CORRInsights®: What Is the Mid-term Failure Rate of Revision ACL Reconstruction? A Systematic Review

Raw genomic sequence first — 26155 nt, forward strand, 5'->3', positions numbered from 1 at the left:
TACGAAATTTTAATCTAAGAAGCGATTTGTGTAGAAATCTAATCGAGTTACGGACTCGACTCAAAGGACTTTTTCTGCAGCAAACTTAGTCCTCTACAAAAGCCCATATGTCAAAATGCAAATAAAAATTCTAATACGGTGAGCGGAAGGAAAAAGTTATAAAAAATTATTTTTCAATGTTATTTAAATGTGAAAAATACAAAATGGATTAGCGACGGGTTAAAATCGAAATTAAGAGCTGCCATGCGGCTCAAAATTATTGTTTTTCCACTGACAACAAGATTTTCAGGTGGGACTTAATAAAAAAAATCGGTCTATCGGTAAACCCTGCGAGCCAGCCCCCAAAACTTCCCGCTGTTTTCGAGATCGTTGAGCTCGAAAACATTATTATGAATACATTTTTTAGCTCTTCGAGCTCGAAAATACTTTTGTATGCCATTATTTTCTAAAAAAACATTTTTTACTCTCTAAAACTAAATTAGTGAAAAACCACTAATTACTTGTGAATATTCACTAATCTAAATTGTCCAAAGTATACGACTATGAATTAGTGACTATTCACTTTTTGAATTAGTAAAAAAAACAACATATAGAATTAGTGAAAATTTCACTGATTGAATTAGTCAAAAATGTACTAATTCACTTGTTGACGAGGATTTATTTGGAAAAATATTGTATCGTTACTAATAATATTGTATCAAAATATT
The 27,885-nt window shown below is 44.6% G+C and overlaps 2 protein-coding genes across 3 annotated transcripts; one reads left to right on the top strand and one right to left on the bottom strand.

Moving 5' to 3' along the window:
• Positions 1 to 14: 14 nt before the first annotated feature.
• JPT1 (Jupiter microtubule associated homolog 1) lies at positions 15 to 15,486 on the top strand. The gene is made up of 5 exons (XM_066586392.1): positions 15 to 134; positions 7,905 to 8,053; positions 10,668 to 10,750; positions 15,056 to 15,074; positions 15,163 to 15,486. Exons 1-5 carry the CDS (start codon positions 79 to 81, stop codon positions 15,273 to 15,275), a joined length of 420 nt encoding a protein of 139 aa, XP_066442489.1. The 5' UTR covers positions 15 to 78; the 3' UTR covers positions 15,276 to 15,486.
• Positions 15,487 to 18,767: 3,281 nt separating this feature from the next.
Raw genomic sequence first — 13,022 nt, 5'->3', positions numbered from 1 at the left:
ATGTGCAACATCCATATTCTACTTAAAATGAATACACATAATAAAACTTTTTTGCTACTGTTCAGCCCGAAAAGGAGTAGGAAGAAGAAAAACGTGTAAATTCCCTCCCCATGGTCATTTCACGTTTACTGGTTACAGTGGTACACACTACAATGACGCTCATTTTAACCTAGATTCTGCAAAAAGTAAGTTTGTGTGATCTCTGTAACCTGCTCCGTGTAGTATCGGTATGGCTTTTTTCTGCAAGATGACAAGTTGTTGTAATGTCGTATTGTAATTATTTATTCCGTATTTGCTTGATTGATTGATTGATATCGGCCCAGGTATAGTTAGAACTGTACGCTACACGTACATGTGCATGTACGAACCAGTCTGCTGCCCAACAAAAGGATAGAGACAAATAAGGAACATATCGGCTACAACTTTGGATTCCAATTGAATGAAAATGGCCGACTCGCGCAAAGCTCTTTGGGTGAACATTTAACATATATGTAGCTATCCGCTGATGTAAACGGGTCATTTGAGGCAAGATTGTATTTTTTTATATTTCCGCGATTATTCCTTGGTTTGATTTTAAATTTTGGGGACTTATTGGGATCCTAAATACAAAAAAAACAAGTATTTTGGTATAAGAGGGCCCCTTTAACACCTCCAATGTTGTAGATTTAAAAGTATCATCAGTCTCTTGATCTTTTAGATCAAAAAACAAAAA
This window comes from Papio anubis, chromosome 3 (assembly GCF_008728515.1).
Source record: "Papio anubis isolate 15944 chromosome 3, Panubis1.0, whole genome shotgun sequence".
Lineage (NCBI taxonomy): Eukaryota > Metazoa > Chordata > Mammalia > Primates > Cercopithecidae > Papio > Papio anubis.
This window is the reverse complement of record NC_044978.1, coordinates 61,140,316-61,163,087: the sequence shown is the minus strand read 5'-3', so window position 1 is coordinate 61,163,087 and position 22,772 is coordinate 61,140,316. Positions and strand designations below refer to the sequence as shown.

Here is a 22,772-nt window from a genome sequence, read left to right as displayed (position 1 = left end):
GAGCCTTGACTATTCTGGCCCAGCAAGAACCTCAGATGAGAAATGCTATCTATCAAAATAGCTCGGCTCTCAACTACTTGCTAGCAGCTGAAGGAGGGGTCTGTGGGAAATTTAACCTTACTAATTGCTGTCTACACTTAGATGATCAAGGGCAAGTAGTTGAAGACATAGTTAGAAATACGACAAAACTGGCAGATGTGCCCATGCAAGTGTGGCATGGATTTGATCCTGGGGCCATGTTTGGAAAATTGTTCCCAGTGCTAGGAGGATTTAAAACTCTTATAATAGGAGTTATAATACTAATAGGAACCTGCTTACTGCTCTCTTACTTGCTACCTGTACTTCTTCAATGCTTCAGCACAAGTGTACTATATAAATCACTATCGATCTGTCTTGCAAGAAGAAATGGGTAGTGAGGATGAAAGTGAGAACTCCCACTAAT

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Where Are We Now?Revision ACL reconstruction procedures can be challenging for orthopaedic surgeons. If a revision ACL graft is placed in an anatomically correct position with good quality bone and intact cartilage and menisci, stability and knee function are likely to be restored similar to a primary ACL reconstruction. More limited, but still encouraging, results can be expected in patients with complex multiligament instabilities, major associated cartilage lesions, limited quality bone stock, or in patients with long-standing symptoms of instability and pain. In these complex situations, ACL revision reconstruction should be considered a salvage procedure with distinctly different goals (eg, return to function and sports) from those of primary ACL reconstruction. Associated procedures like osteotomies or meniscal transplantations may be part of the picture, each of which raise the stakes considerably.Given this wide clinical spectrum, evaluating the outcome of revision reconstruction—particularly the likelihood of recurrent instability or the unsuccessful restoration of full knee function—can be burdensome. Still, the authors of the current study managed to report on the outcomes and the most-common complications associated with postrevision ACL reconstruction. The authors found that the risk of retear after revision ranged from 2% to 25% in the studies they identified. On average, the rate of repeat revision reconstruction was under 5%. At first sight, this may be considered as an excellent outcome in a challenging group of patients. But when they added objective criteria of clinical failure like pathologic laxity measurements, pivot shift phenomenon, Lachman test, or Grade C or D objective IKDC values, they identified a much higher failure rate, in the range of 20% to 30%.It is important to note that the authors did not include criteria like return to activity, nor functional evaluations like hop tests or strength measurements. These measures represent the ultimate assessment of outcome after ACL surgery, especially in the context of athletic patients. If the authors had included those measurements, the clinical failure rate may have been even worse.In my view, we are only beginning to fully understand the spectrum of injuries associated with the ACL. We have seen an increased focus on the morphological aspects of ACL injury like the lateral tibial slope [8], as well as pathological aspects like extraarticular lesions of the anterolateral capsuloligamentous complex [2], impression fractures of the lateral femoral condyle [5], root tears [1], and ramp lesions of the menisci [6].Where Do We Need To Go?The full extent of the roles those structures play is not completely understood, and so their treatments remain controversial. Recognizing and treating injuries to these associated structures may be important both in primary and revision ACL reconstructions.The reported discrepancy between graft and clinical failure rates reflects the multiple clinical presentations that can occur in patients who undergo ACL revision. A retear of an ACL revision reconstruction could be the result of a missed initial diagnosis (ie, an unrecognized associated collateral ligament injury), the early loss of a meniscus, a technical mistake during previous surgery, or an unfavorable morphological feature like an excessive tibial slope [10]. In these more-challenging circumstances, restoring full knee function is a major obstacle because it is difficult to individualize patients with this wide spectrum of associated injuries. As a result, patients with possibly predictable inferior knee function can potentially be diluted into a larger number of patients with more-favorable outcomes.Furthermore, patients with injured or reconstructed ACLs are highly diverse in terms of morphology, physiology, anatomic pathology, and psychology. In my view, this variability is somewhat underrepresented, even in studies of primary ACL reconstructions.

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